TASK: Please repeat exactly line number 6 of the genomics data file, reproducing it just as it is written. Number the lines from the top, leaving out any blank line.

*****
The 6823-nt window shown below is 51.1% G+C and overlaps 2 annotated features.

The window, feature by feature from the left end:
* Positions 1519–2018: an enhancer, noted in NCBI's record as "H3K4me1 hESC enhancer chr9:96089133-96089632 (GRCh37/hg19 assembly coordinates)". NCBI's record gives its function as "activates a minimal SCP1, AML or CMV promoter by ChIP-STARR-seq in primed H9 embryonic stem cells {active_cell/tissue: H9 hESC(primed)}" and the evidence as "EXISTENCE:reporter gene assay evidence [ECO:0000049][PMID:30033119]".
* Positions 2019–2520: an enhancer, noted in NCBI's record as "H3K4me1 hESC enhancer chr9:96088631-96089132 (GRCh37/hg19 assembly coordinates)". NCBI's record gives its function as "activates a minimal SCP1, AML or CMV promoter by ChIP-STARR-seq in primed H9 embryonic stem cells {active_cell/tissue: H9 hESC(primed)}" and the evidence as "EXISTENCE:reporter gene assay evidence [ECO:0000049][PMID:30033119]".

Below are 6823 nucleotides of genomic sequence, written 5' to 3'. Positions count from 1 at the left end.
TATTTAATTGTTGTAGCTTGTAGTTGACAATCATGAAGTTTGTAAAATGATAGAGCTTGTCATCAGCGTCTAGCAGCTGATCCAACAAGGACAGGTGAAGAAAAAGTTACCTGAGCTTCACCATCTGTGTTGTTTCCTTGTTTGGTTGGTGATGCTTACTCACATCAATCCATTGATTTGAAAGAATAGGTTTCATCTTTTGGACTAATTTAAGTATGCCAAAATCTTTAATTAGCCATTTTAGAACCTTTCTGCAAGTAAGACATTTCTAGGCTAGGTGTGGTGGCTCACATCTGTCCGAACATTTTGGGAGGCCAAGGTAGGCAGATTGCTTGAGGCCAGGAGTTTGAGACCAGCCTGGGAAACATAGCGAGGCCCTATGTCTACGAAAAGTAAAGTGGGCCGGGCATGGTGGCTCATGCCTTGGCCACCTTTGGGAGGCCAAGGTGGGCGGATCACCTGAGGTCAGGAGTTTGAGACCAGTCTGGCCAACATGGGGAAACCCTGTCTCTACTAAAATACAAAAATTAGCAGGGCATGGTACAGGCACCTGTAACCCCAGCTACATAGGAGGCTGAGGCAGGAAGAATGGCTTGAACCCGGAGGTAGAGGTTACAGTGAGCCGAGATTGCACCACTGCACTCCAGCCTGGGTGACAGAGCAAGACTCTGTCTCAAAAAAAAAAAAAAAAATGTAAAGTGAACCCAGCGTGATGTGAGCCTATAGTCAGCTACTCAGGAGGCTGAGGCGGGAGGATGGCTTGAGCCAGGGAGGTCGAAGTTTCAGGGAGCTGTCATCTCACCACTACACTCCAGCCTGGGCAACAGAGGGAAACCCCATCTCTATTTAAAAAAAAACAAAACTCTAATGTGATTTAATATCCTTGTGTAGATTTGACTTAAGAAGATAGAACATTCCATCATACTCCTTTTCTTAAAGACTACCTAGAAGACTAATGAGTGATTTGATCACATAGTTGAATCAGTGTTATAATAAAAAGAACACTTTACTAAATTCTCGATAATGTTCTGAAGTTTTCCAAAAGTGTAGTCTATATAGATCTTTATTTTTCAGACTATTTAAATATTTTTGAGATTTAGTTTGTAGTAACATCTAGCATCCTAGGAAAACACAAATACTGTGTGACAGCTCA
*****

TATTTAATTGTTGTAGCTTGTAGTTGACAATCATGAAGTTTGTAAAATGATAGAGCTTGTCATCAGCGTCTAGCAGCTGATCCAACAAGGACAGGTGAAGAAAAAGTTACCTGAGCTTCACCATCTGTGTTGTTTCCTTGTTTGGTTGGTGATGCTTACTCACATCAATCCATTGATTTGAAAGAATAGGTTTCATCTTTTGGACTAATTTAAGTATGCCAAAATCTTTAATTAGCCATTTTAGAACCTTTCTGCAAGTAAGACATTTCTAGGCTAGGTGTGGTGGCTCACATCTGTCCGAACATTTTGGGAGGCCAAGGTAGGCAGATTGCTTGAGGCCAGGAGTTTGAGACCAGCCTGGGAAACATAGCGAGGCCCTATGTCTACGAAAAGTAAAGTGGGCCGGGCATGGTGGCTCATGCCTTGGCCACCTTTGGGAGGCCAAGGTGGGCGGATCACCTGAGGTCAGGAGTTTGAGACCAGTCTGGCCAACATGGGGAAACCCTGTCTCTACTAAAATACAAAAATTAGCAGGGCATGGTACAGGCACCTGTAACCCCAGCTACATAGGAGGCTGAGGCAGGAAGAATGGCTTGAACCCGGAGGTAGAGGTTACAGTGAGCCGAGATTGCACCACTGCACTCCAGCCTGGGTGACAGAGCAAGACTCTGTCTCAAAAAAAAAAAAAAAAATGTAAAGTGAACCCAGCGTGATGTGAGCCTATAGTCAGCTACTCAGGAGGCTGAGGCGGGAGGATGGCTTGAGCCAGGGAGGTCGAAGTTTCAGGGAGCTGTCATCTCACCACTACACTCCAGCCTGGGCAACAGAGGGAAACCCCATCTCTATTTAAAAAAAAACAAAACTCTAATGTGATTTAATATCCTTGTGTAGATTTGACTTAAGAAGATAGAACATTCCATCATACTCCTTTTCTTAAAGACTACCTAGAAGACTAATGAGTGATTTGATCACATAGTTGAATCAGTGTTATAATAAAAAGAACACTTTACTAAATTCTCGATAATGTTCTGAAGTTTTCCAAAAGTGTAGTCTATATAGATCTTTATTTTTCAGACTATTTAAATATTTTTGAGATTTAGTTTGTAGTAACATCTAGCATCCTAGGAAAACACAAATACTGTGTGACAGCTCA